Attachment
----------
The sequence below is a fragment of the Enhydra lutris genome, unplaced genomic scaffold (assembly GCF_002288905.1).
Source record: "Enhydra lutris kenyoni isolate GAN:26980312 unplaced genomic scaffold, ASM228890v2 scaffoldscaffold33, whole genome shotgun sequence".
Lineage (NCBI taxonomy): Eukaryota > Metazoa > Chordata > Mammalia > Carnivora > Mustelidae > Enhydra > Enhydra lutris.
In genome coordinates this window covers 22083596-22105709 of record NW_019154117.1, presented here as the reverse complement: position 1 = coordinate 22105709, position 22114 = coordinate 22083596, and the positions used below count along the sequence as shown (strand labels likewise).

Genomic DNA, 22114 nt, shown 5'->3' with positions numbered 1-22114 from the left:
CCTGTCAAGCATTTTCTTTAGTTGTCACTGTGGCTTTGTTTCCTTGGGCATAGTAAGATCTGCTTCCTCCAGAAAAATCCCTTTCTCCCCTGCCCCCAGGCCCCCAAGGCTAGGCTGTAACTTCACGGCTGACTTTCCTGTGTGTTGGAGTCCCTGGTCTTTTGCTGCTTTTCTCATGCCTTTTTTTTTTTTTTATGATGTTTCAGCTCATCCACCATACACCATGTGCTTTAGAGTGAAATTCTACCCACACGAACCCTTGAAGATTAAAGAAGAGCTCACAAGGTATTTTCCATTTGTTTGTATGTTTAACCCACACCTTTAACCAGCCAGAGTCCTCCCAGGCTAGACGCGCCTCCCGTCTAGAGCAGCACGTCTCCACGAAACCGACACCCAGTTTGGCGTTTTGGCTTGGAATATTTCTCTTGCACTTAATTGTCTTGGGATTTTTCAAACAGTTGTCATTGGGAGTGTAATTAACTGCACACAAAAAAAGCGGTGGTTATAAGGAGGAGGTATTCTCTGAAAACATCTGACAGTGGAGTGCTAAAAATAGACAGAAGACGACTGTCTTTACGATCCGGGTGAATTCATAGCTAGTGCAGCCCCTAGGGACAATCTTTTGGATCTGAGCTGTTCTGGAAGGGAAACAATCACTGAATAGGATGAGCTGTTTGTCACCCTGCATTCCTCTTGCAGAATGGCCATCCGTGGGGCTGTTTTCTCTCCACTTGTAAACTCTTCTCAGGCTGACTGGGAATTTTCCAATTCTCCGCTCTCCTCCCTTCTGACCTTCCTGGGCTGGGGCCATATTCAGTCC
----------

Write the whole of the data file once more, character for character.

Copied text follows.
The sequence below is a fragment of the Enhydra lutris genome, unplaced genomic scaffold (assembly GCF_002288905.1).
Source record: "Enhydra lutris kenyoni isolate GAN:26980312 unplaced genomic scaffold, ASM228890v2 scaffoldscaffold33, whole genome shotgun sequence".
Lineage (NCBI taxonomy): Eukaryota > Metazoa > Chordata > Mammalia > Carnivora > Mustelidae > Enhydra > Enhydra lutris.
In genome coordinates this window covers 22083596-22105709 of record NW_019154117.1, presented here as the reverse complement: position 1 = coordinate 22105709, position 22114 = coordinate 22083596, and the positions used below count along the sequence as shown (strand labels likewise).

Genomic DNA, 22114 nt, shown 5'->3' with positions numbered 1-22114 from the left:
CCTGTCAAGCATTTTCTTTAGTTGTCACTGTGGCTTTGTTTCCTTGGGCATAGTAAGATCTGCTTCCTCCAGAAAAATCCCTTTCTCCCCTGCCCCCAGGCCCCCAAGGCTAGGCTGTAACTTCACGGCTGACTTTCCTGTGTGTTGGAGTCCCTGGTCTTTTGCTGCTTTTCTCATGCCTTTTTTTTTTTTTTATGATGTTTCAGCTCATCCACCATACACCATGTGCTTTAGAGTGAAATTCTACCCACACGAACCCTTGAAGATTAAAGAAGAGCTCACAAGGTATTTTCCATTTGTTTGTATGTTTAACCCACACCTTTAACCAGCCAGAGTCCTCCCAGGCTAGACGCGCCTCCCGTCTAGAGCAGCACGTCTCCACGAAACCGACACCCAGTTTGGCGTTTTGGCTTGGAATATTTCTCTTGCACTTAATTGTCTTGGGATTTTTCAAACAGTTGTCATTGGGAGTGTAATTAACTGCACACAAAAAAAGCGGTGGTTATAAGGAGGAGGTATTCTCTGAAAACATCTGACAGTGGAGTGCTAAAAATAGACAGAAGACGACTGTCTTTACGATCCGGGTGAATTCATAGCTAGTGCAGCCCCTAGGGACAATCTTTTGGATCTGAGCTGTTCTGGAAGGGAAACAATCACTGAATAGGATGAGCTGTTTGTCACCCTGCATTCCTCTTGCAGAATGGCCATCCGTGGGGCTGTTTTCTCTCCACTTGTAAACTCTTCTCAGGCTGACTGGGAATTTTCCAATTCTCCGCTCTCCTCCCTTCTGACCTTCCTGGGCTGGGGCCATATTCAGTCC